Experience It – Makgadikgadi Pans National Park: Salt Pans & Kalahari Desert

Photo by Parsing Eye on Unsplash

Experience It – Makgadikgadi Pans National Park: Salt Pans & Kalahari Desert

The Makgadikgadi Pan claims a title as one of the largest salt flats in the world. Stretching out over an area of 3 900 kilometres, this place is a must-visit for those planning a trip to Botswana or a vacation experience in Namibia.

A wondrous sight to see, the stark, flat, almost-featureless terrain stretches almost to eternity, melting into the milky horizon. The pans may present as a dry, clay crust for the better part of the year, but seasonally, they become a refuge for interesting birds and animals.

In this post, we’ll look at the location of the Makgadikgadi Pans and what they are. We’ll also talk about the national park, and discuss the best way to experience it.

Where Is Makgadikgadi?

Photo by Jäger on Unsplash

The Makgadikgadi salt pan is located amid north-eastern Botswana’s dry savanna. It is surrounded by the expansive Kalahari Desert and lies to the southeast of the Okavango Delta.

The Makgadikgadi National Park can be found around 162 km east of Maun. You can get to this area via a self-drive safari (preferably a 4×4), a guided safari, or even better, by flight. Flying is the easiest way to reach the park.

What Are the Makgadikgadi Salt Pans?

Image by Monika Neumann from Pixabay

The Makgadikgadi pan is actually several salt pans with sandy desert interspersed between them. The largest of these pans being the Sua, Nxai, and Nwetwe. Most of the year, these salt flats remain a white colour, dehydrated by salt and sun.

However, during the rainy season, this arid area is filled with life. Between November and March, the pan changes into a magnificent wetland. The Boteti and Nata rivers feed the pans, creating shallow lakes and watering holes for animals.

Grasslands appear, which attract zebras, wildebeest, and of course, the predators that prey on them. Visitors will also see pelicans, flamingoes and plenty of other birdlife flocking to these temporary water spots.

This Botswana salt flat forms part of the Kalahari Basin and is what remains of the ancient Lake Makgadikgadi, which dried up millennia ago. According to scientists, this lake once stretched between 80 000 and 275 000 kilometres in size. Famous rivers, like the Cuando, Zambezi, and Okavango rivers, are believed to have emptied into this lake until this was interrupted by tectonic activity aeons ago.

Makgadikgadi Pans National Park: Visiting the Salt Pans

Photo by Andy Brunner on Unsplash

The best way to visit these Botswana salt flats is to go to the Makgadikgadi Pans National Park. The park was declared in 1970 and covers an area of 4 900 square kilometres. Visitors will marvel at the plains surrounding the pans, which are dotted with oryx, ostrich, and even lions.

The park’s main entrance is located roughly halfway between the town of Nata on the Francistown route and Maun, the tourist capital of Botswana.

When to Go

The sort of experience you want to have will help you decide what time of year is best for a visit. The park is seasonal. With the pans attracting a multitude of wildlife in the wet summer months – around November to March.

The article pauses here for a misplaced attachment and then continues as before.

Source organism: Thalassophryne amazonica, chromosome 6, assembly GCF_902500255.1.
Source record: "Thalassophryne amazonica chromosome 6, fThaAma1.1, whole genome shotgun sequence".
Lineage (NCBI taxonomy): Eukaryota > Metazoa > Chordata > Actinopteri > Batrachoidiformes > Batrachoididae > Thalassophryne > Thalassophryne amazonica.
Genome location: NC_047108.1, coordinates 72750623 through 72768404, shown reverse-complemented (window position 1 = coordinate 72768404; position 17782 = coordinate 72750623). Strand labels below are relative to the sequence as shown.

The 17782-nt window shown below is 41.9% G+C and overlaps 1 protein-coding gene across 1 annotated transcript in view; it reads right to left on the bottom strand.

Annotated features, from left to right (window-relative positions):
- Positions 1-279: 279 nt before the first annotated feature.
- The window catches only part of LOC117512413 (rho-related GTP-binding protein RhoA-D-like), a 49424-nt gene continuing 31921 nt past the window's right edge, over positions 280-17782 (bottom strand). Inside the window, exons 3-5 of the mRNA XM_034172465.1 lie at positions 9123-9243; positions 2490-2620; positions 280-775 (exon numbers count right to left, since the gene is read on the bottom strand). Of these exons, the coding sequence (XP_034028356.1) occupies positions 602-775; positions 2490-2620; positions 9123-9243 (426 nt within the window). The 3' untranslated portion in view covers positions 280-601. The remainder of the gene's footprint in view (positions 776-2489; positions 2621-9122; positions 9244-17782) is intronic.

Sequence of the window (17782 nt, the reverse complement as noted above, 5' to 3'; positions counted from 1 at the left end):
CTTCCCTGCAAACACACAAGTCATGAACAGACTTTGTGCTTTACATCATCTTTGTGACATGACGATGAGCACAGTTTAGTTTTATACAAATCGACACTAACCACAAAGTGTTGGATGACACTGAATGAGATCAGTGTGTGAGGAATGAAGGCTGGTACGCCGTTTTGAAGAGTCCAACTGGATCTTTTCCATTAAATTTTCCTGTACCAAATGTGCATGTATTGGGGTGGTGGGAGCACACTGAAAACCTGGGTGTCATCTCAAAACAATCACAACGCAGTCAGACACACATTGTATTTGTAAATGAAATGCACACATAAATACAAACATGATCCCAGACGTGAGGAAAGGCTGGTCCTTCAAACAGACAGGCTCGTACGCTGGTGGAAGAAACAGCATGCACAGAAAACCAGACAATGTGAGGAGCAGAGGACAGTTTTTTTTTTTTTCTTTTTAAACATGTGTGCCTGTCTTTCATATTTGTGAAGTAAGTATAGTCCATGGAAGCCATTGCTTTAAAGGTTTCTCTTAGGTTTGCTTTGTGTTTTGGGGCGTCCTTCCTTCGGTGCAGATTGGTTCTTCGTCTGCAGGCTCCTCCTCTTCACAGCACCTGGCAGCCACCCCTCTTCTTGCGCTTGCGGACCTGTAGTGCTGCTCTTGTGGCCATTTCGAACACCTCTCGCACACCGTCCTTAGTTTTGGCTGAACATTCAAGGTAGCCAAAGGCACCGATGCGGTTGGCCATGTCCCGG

But, the dry season, between May and October, is also a good option if you’re planning on staying in the area. Many lodges can be found in the Boteti river area, which offers excellent game viewing at this time of year. And, the dry season is when you can see the salt pans in all their glory, the glaring white earth’s surface shimmering into the distance.

What You’ll See

Image by Gary Simons from Pixabay

If you visit during the wet season, you’ll be in for a treat. Not only does an abundance of animals arrive at the pans to enjoy the grazing, but you’ll also get a chance to see some of the Kalahari’s renowned black-maned lions. A real-life version of Disney’s Scar.

The Makgadikgadi salt pan also acts as an important breeding site for flamingos. Greater and lesser flamingos are endangered species, which highlights the conservational impact of this park.

The lesser flamingos feed on the algae that appear in the Makgadikgadi salt pans. The algae spread at a fast pace following the arrival of the rains. The greater flamingos feed on brine fly and some water-borne invertebrates.

In the dry season, the animal life may not be as plentiful, but you’ll still be treated to some incredible sightings.

You can see:

  • Meerkats
  • Springbok
  • Hyena
  • Honey badgers
  • Caracal
  • Aardwolf

You’ll be bowled over by the number of majestic and ancient baobabs dotted throughout the region. There are also several San (bushman) communities found in this area. You can interact with these colourful tribes and explore nearby archaeological wonders.

Best Way to Experience the Makgadikgadi Pans National Park

Photo by Hans Veth on Unsplash

The best way to experience the Makgadikgadi Pans National Park is to book accommodation around the salt flats. All you have to do to get there is take a charter flight to one of the park’s lodges or surrounding camps. There are some great options to stay nearby the park. Take a look at a few below.

Nxai Pan Camp is situated to the west of the fossil pan for which the camp was named. This accommodation faces towards the open grasslands of the pans, allowing for prime viewing of the zebra migration. Dinaka, which means “horns”, is a private game reserve positioned by the northern boundary of the Central Kalahari Game Reserve. Guests are treated to views of the ever-changing desert landscape and can see some of the fascinating bio-diversities for which the region is famous.

Read More